Employer reporting: Updated IRS forms and instructions released (Sec. 6055 and Sec. 6056)
March 23, 2015
Update to previous alert from July 30, 2014: Employer reporting: Draft forms released
On Feb. 9, 2015, the Internal Revenue Service (IRS) released updated forms and instructions for Section 6055 Minimum Essential Coverage Reporting and Section 6056 Applicable Large Employer Coverage Reporting.
IRS Section 6055 (requires health insurance issuers, employers, government entities and other persons that provide MEC to file returns with the IRS and issue statements to its covered individuals that include basic identifying information about the covered individual, the months in which they were covered, and information about the plan sponsor, if applicable.
IRS Section 6056 requires applicable large employers to file returns with the IRS and issue statements to its full-time employees that include information about the health care coverage offered by the employer for purposes of compliance with the ACA’s employer shared responsibility requirements.
Returns must be filed with the IRS by Feb. 28 (March 31 if filed electronically) and statements must be provided to responsible individuals on or before Jan. 31 of each year.
Reporting is first required in early 2016 for calendar year 2015. Reporting is voluntary in 2015 based on calendar year 2014.
The instructions and forms can be found in the following links:
- Instructions for Forms 1094-B and 1095-B (IRS Section 6055) – used to report MEC information to the IRS and to covered individuals.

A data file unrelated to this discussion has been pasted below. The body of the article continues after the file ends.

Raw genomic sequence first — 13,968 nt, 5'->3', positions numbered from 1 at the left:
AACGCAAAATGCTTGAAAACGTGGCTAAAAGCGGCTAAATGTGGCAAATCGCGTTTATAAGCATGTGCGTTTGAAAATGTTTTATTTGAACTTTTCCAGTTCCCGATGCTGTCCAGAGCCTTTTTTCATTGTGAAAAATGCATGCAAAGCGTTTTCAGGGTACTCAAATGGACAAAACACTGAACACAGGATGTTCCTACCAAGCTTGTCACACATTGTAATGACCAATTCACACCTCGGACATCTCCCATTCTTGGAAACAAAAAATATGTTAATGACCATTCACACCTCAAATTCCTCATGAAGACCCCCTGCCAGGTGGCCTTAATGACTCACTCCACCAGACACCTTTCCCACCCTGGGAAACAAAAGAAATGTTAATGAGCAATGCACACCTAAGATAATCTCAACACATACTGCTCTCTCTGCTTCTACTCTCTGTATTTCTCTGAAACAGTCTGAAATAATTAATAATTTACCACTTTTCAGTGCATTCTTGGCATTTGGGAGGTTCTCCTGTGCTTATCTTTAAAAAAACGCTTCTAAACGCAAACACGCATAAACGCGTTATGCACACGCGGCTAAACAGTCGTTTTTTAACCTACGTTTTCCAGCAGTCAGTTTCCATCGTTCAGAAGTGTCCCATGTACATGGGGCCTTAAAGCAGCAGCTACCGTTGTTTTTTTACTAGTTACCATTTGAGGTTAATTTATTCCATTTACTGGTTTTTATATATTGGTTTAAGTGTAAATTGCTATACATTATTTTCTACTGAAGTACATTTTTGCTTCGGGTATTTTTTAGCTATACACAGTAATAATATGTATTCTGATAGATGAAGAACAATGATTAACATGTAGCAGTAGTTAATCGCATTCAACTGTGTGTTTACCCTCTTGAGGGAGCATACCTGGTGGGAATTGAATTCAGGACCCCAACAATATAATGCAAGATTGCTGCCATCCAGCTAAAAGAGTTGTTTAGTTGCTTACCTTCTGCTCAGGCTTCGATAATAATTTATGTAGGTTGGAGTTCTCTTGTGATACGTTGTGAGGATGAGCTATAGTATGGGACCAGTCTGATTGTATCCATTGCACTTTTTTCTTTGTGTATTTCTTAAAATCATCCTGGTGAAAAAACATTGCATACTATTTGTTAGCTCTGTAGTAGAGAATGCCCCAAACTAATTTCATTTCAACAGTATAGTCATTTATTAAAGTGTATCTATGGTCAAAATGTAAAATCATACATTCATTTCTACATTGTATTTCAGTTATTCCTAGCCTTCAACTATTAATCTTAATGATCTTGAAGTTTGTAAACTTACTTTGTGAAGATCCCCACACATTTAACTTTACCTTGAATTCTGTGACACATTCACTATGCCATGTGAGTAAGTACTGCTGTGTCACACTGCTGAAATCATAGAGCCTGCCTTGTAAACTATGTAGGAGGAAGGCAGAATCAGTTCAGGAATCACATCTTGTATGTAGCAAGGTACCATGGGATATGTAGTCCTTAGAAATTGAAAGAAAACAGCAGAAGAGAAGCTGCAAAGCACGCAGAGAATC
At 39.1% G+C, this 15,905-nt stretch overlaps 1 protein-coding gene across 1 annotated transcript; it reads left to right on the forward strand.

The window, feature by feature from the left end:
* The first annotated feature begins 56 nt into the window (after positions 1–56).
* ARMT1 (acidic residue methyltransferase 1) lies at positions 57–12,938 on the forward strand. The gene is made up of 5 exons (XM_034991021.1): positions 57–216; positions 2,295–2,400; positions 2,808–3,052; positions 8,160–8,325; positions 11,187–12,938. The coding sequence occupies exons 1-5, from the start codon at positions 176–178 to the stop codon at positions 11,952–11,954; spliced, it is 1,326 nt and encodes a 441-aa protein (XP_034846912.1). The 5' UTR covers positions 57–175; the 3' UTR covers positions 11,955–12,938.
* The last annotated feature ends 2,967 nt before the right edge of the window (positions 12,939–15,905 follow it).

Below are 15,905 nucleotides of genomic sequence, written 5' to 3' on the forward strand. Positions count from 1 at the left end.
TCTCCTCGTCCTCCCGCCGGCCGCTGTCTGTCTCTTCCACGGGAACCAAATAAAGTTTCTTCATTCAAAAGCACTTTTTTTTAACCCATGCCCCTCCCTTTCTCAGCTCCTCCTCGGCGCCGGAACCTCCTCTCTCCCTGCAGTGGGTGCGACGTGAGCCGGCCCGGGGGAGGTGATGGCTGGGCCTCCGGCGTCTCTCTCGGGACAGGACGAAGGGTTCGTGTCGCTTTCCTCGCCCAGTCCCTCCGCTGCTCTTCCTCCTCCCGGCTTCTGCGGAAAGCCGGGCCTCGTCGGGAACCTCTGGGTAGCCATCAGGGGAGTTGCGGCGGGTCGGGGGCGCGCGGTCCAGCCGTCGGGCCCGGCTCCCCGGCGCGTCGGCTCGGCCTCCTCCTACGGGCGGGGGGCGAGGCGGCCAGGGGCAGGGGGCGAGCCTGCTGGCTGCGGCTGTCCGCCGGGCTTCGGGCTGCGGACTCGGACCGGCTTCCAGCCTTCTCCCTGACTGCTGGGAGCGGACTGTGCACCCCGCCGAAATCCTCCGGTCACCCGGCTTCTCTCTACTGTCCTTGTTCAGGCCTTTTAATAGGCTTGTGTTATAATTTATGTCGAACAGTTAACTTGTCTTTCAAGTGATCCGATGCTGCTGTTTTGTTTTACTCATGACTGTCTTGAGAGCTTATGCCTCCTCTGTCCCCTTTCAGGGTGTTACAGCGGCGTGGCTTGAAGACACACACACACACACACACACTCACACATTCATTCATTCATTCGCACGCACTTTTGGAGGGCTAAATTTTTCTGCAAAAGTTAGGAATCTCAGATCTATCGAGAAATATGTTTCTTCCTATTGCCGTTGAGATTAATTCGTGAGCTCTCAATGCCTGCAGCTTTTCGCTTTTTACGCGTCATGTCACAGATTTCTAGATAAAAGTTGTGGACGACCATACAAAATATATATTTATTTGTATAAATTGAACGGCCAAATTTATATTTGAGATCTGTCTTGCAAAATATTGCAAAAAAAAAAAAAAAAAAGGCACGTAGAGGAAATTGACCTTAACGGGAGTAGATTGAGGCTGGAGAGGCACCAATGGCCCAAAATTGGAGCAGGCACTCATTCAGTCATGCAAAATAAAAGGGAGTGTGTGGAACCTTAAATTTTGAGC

- Instructions for Forms 1094-C and 1095-C (IRS Section 6056) -- used by applicable large employers to report coverage information to the IRS and all eligible employees.
- Form 1094-B (Transmittal of Health Coverage Information Returns)
- Form 1095-B (Health Coverage)
- Form 1094-C (Transmittal of Employer-Provided Health Insurance Offer and Coverage
- Form 1095-C (Employer-Provided Health Insurance Offer and Coverage)
For more information, go to the Affordable Care Act Tax Revisions.
The information in this document is based on preliminary review of the national health care reform legislation and is not intended to impart legal advice. The federal government continues to issue guidance on how the provisions of national health reform should be interpreted and applied. The impact of these reforms on individual situations may vary. This overview is intended as an educational tool only and does not replace a more rigorous review of the law’s applicability to individual circumstances and attendant legal counsel and should not be relied upon as legal or compliance advice. As required by US Treasury Regulations, we also inform you that any tax information contained in this communication is not intended to be used and cannot be used by any taxpayer to avoid penalties under the Internal Revenue Code.